Sunday, February 5

We've only got ten men!

West Ham 2 Millwall 1

It’s all quiet on the Green Street Front at 11.45am as anorak warriors Matt, Michael and myself stand our ground and partake of tea and chips in Ken's Cafe, après Millwall. Strangely, Nigel hasn’t wanted to ruin the romantic ambience of a mini-break in Paris by coming straight off the plane to West Ham versus Millwall.

It's another freezing day.“Where’s’ your windbreak?” a punter basks the burger seller outside Ken’s Cafe. “She’s inside,” quips the burger man.

It’s a strange team selection from Big Sam, with Cole alone up front, no new signings on the pitch and Tomkins in the Diop midfield enforcer role. Lansbury is the player dropped after the Ipswich debacle.

Inside Upton Park the atmosphere is lively and everyone’s up for it, but there’s none of the silliness of the League Cup encounter. The whole of the lower tier of the Centenary Stand is empty on police advice, with Millwall fans isolated in the upper tier.

Three sides of the stadium sing “Stand up if you ’ate Millwall!”, while the Bobby Moore Stand has a song about Millwall that may not go down too well at Dale Farm.

Eight minutes in comes the game changer. Nolan lunges in on Smith. Referee Mick Jones takes no time to consider Should He Stay or Should He Go and gives the West Ham skipper a straight red card. Nolan played the ball but also hit the man with a two-footed challenge, which in the current climate is a sending off.  Surely we can’t play the whole game with ten men and still win?

“Other teams always play better with ten men against us,” I say hopefully.

There’s a horrible ten minutes or so of bemused silence from the home fans, but West Ham start to impose themselves on the game despite the numerical disadvantage.

Our lads even look a bit angry. The yellow and orange booted Faubert is a constant threat on the right, and the recalled O’Brien tightens up the defence behind him.

Cole has a header over the bar and Faubert just fails to connect with McCartney’s inviting cross. Cole is doing an unselfish job for the team as the lone striker, taking a buffeting from Ward and co.

The Irons fans get behind the team again and the Bobby Moore Stand amuse themselves with a swift riposte to Millwall’s No One Likes Us song of,  “No one likes you ’cos you’re scum!”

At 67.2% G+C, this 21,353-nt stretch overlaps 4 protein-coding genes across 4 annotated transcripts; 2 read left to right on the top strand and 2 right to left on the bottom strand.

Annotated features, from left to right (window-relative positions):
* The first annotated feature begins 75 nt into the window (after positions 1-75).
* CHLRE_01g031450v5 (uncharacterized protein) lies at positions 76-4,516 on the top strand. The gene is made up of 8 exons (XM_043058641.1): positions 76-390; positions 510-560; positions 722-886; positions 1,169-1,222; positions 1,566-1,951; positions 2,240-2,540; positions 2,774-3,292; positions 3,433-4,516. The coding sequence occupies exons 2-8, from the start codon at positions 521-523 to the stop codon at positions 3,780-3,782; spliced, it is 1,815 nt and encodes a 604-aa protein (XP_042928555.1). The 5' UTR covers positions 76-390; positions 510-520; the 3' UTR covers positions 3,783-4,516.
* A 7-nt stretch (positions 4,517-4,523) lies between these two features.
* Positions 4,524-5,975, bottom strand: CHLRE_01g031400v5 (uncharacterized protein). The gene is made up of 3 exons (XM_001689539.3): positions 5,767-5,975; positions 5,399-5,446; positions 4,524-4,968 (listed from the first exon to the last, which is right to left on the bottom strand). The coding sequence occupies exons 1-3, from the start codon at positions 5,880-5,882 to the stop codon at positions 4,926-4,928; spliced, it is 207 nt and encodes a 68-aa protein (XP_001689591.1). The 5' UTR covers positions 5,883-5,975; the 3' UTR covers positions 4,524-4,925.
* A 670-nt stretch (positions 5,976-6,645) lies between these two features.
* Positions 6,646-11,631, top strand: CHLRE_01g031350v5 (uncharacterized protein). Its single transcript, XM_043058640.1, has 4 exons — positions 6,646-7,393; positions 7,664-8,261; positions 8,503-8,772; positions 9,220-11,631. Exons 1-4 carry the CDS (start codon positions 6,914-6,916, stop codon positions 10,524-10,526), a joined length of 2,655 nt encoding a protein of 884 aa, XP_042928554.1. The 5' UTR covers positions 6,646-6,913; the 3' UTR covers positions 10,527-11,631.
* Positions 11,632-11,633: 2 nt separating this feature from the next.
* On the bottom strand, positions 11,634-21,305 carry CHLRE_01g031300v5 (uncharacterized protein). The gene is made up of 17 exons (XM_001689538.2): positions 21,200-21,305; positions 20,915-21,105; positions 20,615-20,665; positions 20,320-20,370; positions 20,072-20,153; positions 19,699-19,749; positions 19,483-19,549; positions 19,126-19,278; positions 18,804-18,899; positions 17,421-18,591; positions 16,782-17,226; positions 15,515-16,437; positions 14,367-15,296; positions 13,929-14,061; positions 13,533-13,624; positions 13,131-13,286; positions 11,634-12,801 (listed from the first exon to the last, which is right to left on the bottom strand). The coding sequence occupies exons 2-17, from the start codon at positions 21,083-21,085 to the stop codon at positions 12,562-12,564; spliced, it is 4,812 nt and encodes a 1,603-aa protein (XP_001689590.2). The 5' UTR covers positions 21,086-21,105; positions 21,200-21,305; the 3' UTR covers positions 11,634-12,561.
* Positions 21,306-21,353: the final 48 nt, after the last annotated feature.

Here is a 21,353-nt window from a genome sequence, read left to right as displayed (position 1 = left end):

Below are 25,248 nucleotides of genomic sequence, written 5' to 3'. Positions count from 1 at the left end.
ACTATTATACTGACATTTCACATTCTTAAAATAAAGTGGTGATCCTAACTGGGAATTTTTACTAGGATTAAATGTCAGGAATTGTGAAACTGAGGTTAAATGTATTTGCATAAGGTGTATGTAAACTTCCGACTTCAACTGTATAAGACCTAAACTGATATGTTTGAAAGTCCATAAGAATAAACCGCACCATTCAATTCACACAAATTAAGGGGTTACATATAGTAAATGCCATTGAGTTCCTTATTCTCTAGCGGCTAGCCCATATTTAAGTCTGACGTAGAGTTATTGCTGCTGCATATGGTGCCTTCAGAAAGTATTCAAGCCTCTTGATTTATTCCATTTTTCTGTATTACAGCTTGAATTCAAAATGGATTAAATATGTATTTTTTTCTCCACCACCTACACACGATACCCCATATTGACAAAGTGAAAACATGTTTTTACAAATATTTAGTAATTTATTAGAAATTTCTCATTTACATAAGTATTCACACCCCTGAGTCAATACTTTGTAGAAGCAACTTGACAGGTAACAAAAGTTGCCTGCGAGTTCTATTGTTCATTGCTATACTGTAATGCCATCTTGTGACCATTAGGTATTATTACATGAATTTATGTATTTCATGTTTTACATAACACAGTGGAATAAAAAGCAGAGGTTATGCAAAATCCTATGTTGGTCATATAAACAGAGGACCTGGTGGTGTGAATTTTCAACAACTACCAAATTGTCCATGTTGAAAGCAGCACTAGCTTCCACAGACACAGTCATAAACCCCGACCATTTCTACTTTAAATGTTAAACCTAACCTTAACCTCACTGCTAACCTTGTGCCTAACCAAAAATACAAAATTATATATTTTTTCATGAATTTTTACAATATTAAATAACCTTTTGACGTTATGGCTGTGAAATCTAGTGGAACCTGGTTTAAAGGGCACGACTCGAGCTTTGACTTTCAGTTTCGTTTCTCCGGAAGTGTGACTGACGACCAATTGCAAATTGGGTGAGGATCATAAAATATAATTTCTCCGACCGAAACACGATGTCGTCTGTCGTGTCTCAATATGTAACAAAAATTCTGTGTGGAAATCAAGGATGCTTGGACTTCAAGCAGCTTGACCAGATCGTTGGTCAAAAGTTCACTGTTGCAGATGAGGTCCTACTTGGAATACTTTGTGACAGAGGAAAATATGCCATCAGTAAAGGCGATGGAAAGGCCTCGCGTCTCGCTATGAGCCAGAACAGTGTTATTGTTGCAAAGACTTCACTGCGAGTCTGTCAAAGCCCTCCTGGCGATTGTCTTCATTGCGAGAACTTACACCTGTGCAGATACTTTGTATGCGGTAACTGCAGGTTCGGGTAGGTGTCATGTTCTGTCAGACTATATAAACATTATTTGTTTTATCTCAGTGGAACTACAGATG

Tomkins starts to get used to his Diop-style position and Noble takes responsibility, making some crucial tackles. Right on half-time Noble’s free kick is glanced up in the air be Reid and Carlton Cole shows great determination to rise above his man and head home. Perfect timing as the half-time whistle blows. "We've only got ten men!" taunt the home fans.

For the second half Taylor comes on for Collison and is a threat on the left. Fraser wonders if Collison is a player who can’t fit into an Allardyce team. The Allardyce tactics work though, with Taylor and Faubert on wither flank and Cole doing the work of two men in the middle.

Early in the second half McCartney crosses for Faubert to flick his header on to the bar. Will that bad lick prove crucial?

It seems so. Faye tries to shepherd the ball into touch on the goalline but it’s hooked back by Henderson to Liam ‘Del Boy’ Trotter on the edge of the box who hits a fine volley past Green.

We’ll do well to gain appoint with ten men. But encouragingly the Hammers go on to dominate the game.

David Forde punches the ball away as Faubert runs into him, and the ball falls to Winston Reid, who belts a fantastic 20-yead volley into the top corner. Yes!

This allows the Bobby Moore Stand to do a pleasing parody of Millwall’s silly ‘E-I-O” dance, arms pumping to a chant of “Let’s go f***ing mental!”

Still the chances come. Faubert slices wide and is then subbed to a standing ovation and chants of “Julien Julien Julien!” Millwall has been quite a Sentimental Education for him.

Millwall gain a number of corners and Dunne blasts just wide.

Sub Ricardo Vaz Te slices a reasonable chance wide with his first touch, but later shows good skill to set up another opportunity. Faye has to make a number of useful hoofs and headers and Tomkins makes a fine intervention. There’s a whacking five minutes of added time but somehow we hold on.

“Will Nolan get MOTM award as usual?” texts Nigel.

It’s been probably the most exciting game of the season and all with a proper atmosphere, but only two arrests.

Faced with a one-mile pub exclusion zone we take the tube to Barking. We down some Old Wallop in the Spotted Dog, in celebration of a right old walloping of Millwall. A potted history of the pub, built in the 1870s, reveals that the first landlord Mr Maynard, was deaf and killed by a train that he couldn’t hear coming at Barking station.

“Isn’t being a deaf landlord a bit of a disadvantage?” asks Fraser. It must have taken even longer to get served than in The Central.

And so we opt for another Old Wallop. Southampton only draw and we’re four points clear. Millwall might be a limited team, but in this division every team can beat each other and winning with ten men smells like team spirit. As Allardyce says afterwards, this might be a “defining moment” in the season.

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